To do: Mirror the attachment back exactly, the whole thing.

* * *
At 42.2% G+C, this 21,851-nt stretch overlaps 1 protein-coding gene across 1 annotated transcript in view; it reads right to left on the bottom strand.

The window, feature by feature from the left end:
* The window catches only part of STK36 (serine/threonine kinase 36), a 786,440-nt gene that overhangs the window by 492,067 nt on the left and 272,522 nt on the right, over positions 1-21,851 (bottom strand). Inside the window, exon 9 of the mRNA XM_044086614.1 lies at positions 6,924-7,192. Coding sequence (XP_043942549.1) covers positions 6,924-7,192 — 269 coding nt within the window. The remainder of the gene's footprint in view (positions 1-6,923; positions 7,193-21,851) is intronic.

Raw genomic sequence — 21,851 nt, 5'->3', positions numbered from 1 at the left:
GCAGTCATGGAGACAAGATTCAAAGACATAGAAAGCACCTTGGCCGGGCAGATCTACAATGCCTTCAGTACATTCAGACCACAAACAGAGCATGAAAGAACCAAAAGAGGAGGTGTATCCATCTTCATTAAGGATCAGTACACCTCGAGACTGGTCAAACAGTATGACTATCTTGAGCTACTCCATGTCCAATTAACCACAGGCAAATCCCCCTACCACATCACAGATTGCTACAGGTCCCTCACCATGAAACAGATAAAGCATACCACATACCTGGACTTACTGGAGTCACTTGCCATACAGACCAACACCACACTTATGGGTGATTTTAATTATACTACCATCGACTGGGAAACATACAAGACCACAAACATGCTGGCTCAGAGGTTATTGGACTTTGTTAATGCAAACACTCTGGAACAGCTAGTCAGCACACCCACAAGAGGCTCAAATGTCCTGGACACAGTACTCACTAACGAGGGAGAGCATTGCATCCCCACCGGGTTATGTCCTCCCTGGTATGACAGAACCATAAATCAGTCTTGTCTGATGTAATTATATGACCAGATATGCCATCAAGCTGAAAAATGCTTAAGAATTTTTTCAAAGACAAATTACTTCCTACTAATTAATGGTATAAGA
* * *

At 42.2% G+C, this 21,851-nt stretch overlaps 1 protein-coding gene across 1 annotated transcript in view; it reads right to left on the bottom strand.

The window, feature by feature from the left end:
* The window catches only part of STK36 (serine/threonine kinase 36), a 786,440-nt gene that overhangs the window by 492,067 nt on the left and 272,522 nt on the right, over positions 1-21,851 (bottom strand). Inside the window, exon 9 of the mRNA XM_044086614.1 lies at positions 6,924-7,192. Coding sequence (XP_043942549.1) covers positions 6,924-7,192 — 269 coding nt within the window. The remainder of the gene's footprint in view (positions 1-6,923; positions 7,193-21,851) is intronic.

Raw genomic sequence — 21,851 nt, 5'->3', positions numbered from 1 at the left:
GCAGTCATGGAGACAAGATTCAAAGACATAGAAAGCACCTTGGCCGGGCAGATCTACAATGCCTTCAGTACATTCAGACCACAAACAGAGCATGAAAGAACCAAAAGAGGAGGTGTATCCATCTTCATTAAGGATCAGTACACCTCGAGACTGGTCAAACAGTATGACTATCTTGAGCTACTCCATGTCCAATTAACCACAGGCAAATCCCCCTACCACATCACAGATTGCTACAGGTCCCTCACCATGAAACAGATAAAGCATACCACATACCTGGACTTACTGGAGTCACTTGCCATACAGACCAACACCACACTTATGGGTGATTTTAATTATACTACCATCGACTGGGAAACATACAAGACCACAAACATGCTGGCTCAGAGGTTATTGGACTTTGTTAATGCAAACACTCTGGAACAGCTAGTCAGCACACCCACAAGAGGCTCAAATGTCCTGGACACAGTACTCACTAACGAGGGAGAGCATTGCATCCCCACCGGGTTATGTCCTCCCTGGTATGACAGAACCATAAATCAGTCTTGTCTGATGTAATTATATGACCAGATATGCCATCAAGCTGAAAAATGCTTAAGAATTTTTTCAAAGACAAATTACTTCCTACTAATTAATGGTATAAGA